The winners will be named Sunday night when the 69th Emmy Awards are presented at the Staples Center in Los Angeles. The show will air at 8 p.m. Eastern on CBS.
In the meantime, guesses will have to suffice. With that in mind, a pair of intrepid Associated Press television critics are going public with their picks for who will win — and who should.
Will Jeffrey Tambor make it three Best Comedy Actor wins for his performance on “Transparent”? They say: yes and no.
Will the distaff whodunit “Big Little Lies” fall to the splashy “Feud: Bette and Joan” for Best Limited Series? They say: No and yes.
Should win: “The Handmaid’s Tale.” A work of art so revelatory of our time should reign.
Will win: “The Crown.” It’s not just that Hollywood is filled with Anglophiles, although that’s one reason the lavish story of young Queen Elizabeth will win. Emmy voters also adore epic sweep (see previous winner “Game of Thrones”) and this has it.
Should win: “This Is Us.” Is this the gutsiest drama on TV? It dares to confront everyday, ordinary life — and makes it extraordinary. No wonder it touched hearts.
Will win: “The Handmaid’s Tale.” A classic novel from the past is transformed into a hauntingly up-to-the-minute cautionary tale. No wonder it touched nerves.
Should win: “Atlanta.” A tour de force by creator and star Donald Glover epitomizing the small screen’s embrace of unexpected and challenging material.
Will win: “Veep.” Comedies keep winning streaks going, and with just two Emmys so far, it’s far behind the five top comedy trophies each that “Modern Family” and “Frasier” collected.
Should win: “Master of None.” Moving even beyond the masterful first season, Year Two was a festival of inspired short films, with emotions and ideas supplementing its wit.
Will win: “Veep.” Despite a field of bright, new and varied candidates, voters will default to this plenty-rewarded, all-too-seasoned Emmy mainstay.
ACTOR, DRAMA SERIES:
Should win: Sterling K. Brown (“This Is Us”). First among equals in an excellent cast, with a nuanced vulnerability that always keeps the heartbreak on the right side of soap opera.
Will win: Brown. His winning turn last year as determined O.J. Simpson prosecutor Christopher Darden shows his versatility. Emmy voters get it.
Should win: Matthew Rhys (“The Americans”). He’s so long overdue after five seasons of high intrigue and multiple personas in his role as a Russian spy masquerading as a 1980s American suburban dad!!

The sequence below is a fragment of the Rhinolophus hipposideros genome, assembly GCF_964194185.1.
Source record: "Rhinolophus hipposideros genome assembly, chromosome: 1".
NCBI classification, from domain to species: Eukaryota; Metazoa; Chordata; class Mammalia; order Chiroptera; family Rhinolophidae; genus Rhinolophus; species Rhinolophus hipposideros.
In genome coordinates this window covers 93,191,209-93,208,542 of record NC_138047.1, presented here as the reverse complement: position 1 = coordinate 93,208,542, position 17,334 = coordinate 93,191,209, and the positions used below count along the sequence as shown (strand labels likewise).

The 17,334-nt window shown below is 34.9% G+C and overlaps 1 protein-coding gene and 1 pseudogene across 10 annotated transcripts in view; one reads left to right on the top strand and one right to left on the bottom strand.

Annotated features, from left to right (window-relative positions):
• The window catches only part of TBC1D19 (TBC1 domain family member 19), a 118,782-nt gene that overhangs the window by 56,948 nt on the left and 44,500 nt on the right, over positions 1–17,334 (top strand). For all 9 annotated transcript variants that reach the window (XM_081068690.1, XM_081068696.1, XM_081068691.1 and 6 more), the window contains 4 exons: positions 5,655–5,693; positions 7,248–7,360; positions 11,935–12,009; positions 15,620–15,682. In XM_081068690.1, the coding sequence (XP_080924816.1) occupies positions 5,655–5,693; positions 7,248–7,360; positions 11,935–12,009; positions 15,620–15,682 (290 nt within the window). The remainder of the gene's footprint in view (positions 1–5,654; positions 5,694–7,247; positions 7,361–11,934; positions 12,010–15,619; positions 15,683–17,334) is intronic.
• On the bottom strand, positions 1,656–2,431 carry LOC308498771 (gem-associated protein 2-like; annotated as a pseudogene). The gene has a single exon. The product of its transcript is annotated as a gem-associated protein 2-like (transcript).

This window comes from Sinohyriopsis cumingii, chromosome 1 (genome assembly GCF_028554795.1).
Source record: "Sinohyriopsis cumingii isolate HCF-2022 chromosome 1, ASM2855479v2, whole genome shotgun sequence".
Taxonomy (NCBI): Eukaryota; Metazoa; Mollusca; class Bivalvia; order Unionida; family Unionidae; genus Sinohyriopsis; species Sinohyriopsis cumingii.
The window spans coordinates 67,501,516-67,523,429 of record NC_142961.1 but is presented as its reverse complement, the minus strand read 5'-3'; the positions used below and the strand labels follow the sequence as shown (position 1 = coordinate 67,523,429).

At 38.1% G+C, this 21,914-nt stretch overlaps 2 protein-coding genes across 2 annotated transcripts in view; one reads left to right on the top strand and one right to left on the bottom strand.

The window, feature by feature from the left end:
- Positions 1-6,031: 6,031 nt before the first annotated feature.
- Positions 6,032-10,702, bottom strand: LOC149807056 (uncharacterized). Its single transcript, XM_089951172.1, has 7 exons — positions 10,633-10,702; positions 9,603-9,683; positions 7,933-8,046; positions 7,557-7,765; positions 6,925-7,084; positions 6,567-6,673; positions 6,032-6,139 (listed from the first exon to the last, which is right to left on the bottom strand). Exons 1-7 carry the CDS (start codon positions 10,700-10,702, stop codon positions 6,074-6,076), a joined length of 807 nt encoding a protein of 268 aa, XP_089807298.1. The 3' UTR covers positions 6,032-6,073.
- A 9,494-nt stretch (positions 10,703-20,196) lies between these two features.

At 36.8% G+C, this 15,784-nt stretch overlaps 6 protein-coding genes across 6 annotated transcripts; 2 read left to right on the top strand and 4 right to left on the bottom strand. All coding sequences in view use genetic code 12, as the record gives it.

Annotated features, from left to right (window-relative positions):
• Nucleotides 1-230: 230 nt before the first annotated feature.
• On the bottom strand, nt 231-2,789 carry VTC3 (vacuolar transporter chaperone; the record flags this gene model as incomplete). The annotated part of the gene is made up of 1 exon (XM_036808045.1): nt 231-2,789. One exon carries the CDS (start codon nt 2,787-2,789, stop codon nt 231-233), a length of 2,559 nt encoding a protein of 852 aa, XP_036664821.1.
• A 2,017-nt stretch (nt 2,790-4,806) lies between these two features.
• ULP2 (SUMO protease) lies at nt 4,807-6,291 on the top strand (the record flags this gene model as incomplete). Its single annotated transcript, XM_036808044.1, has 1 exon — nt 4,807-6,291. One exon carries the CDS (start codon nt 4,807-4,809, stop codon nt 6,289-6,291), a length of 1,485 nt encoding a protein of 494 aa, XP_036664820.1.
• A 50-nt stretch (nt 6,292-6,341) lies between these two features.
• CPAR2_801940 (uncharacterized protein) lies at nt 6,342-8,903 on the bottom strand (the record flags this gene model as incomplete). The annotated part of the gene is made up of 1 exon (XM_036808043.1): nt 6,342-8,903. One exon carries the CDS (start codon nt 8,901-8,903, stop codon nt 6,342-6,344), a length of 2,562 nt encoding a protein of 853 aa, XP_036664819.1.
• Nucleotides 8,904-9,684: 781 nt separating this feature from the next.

Will win: “This Is Us” stars Sterling K. Brown and Milo Ventimiglia will cancel out each other in the voting. That leaves lovably shifty Bob Odenkirk the winner after three consecutive nominations as the lead on “Better Call Saul.”
ACTRESS, DRAMA SERIES:
Should win: Elisabeth Moss (“The Handmaid’s Tale”). The “Mad Men” curse never lifted for Moss as it did for Jon Hamm, but her subtly fierce portrayal of a woman caught in hell shouldn’t be slighted.
Will win: Claire Foy (“The Crown”). A lovely and delicate turn, and playing British queens on the big screen worked for Judi Dench and Helen Mirren, the latter also nabbing an Emmy for the miniseries “Queen Elizabeth I.”
Should win: Keri Russell (“The Americans”). She’s so long overdue after five seasons of high intrigue and multiple personas in her role as a Russian spy masquerading as a 1980s American suburban mom!!
Will win: Elisabeth Moss (“The Handmaid’s Tale”), passed over as a nominee seven times in the past for “Mad Men” and other great work. Voters realize it’s her turn.
ACTOR, COMEDY SERIES:
Should win: Donald Glover (“Atlanta”). An auteur who has the magnetism of a star, but it can take time for voters to warm up to a new voice.
Will win: Jeffrey Tambor (“Transparent”). He’s brilliant, he’s won twice before and his transgender role makes a deeply affecting statement.
Should win: Aziz Ansari. Previously known as a clever comic presence, he went even further with this season’s “Master of None.” That extra credit should translate into an Emmy.
Will win: Donald Glover (“Atlanta”). A breakout talent with a fresh and deeply felt comic vision — who wouldn’t want to give this star an Emmy salute?
ACTRESS, COMEDY SERIES:
Should win: Tracee Ellis Ross (“black-ish”). Putting the indomitable Julia Louis-Dreyfus aside for argument’s sake, doesn’t Ross deserve respect for combining the rubber-faced charm of Lucille Ball with a modern woman’s spine of steel?
Will win: Louis-Dreyfus (“Veep”). She is undeniably sublime, and it was announced that next season will be the political satire’s last. So, no stinting!
Should win: So many overlooked funny ladies should be here: Abbi Jacobson and Ilana Glazer of “Broad City.” Julie Klausner of “Difficult People.” Rashida Jones of “Angie Tribeca.” Sharon Horgan of “Catastrophe.” Sarah Jessica Parker of “Divorce.” Since they aren’t, and Ellie Kemper is, why not reward her for the gradually wisening naif she plays so irresistibly on “Unbreakable Kimmy Schmidt”?
Will win: Julia Louis-Dreyfus (“Veep”). Why would voters stop with five in a row?
Should win: “The Night Of.” As consuming as a true-crime documentary but with human frailty made indelible in this superb production.
Will win: “Big Little Lies.” It’s close between Nicole Kidman and Reese Witherspoon’s addictive drama versus the juicy “Feud: Bette and Joan,” but Kidman and Witherspoon were also hands-on executive producers. Entrepreneurial women win.
Should win: Edging out the equally deserving “Big Little Lies” in a photo finish: “The Night Of,” a dark and disturbing feast of storytelling, acting, pathos and suspense. Not a false note or a moment of relief. A masterpiece.
Will win: “Feud: Bette and Joan.” Flashy, lavish and blessed with bravura performances by Susan Sarandon and Jessica Lange. Hooray for Hollywood!
Lynn Elber can be reached at firstname.lastname@example.org and on Twitter at http://twitter.com/lynnelber. Frazier Moore can be reached at email@example.com